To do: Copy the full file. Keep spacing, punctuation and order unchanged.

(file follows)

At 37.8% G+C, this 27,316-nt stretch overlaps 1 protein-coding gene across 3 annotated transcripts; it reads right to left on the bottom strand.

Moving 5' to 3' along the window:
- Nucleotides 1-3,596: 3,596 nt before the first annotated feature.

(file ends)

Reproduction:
At 37.8% G+C, this 27,316-nt stretch overlaps 1 protein-coding gene across 3 annotated transcripts; it reads right to left on the bottom strand.

Moving 5' to 3' along the window:
- Nucleotides 1-3,596: 3,596 nt before the first annotated feature.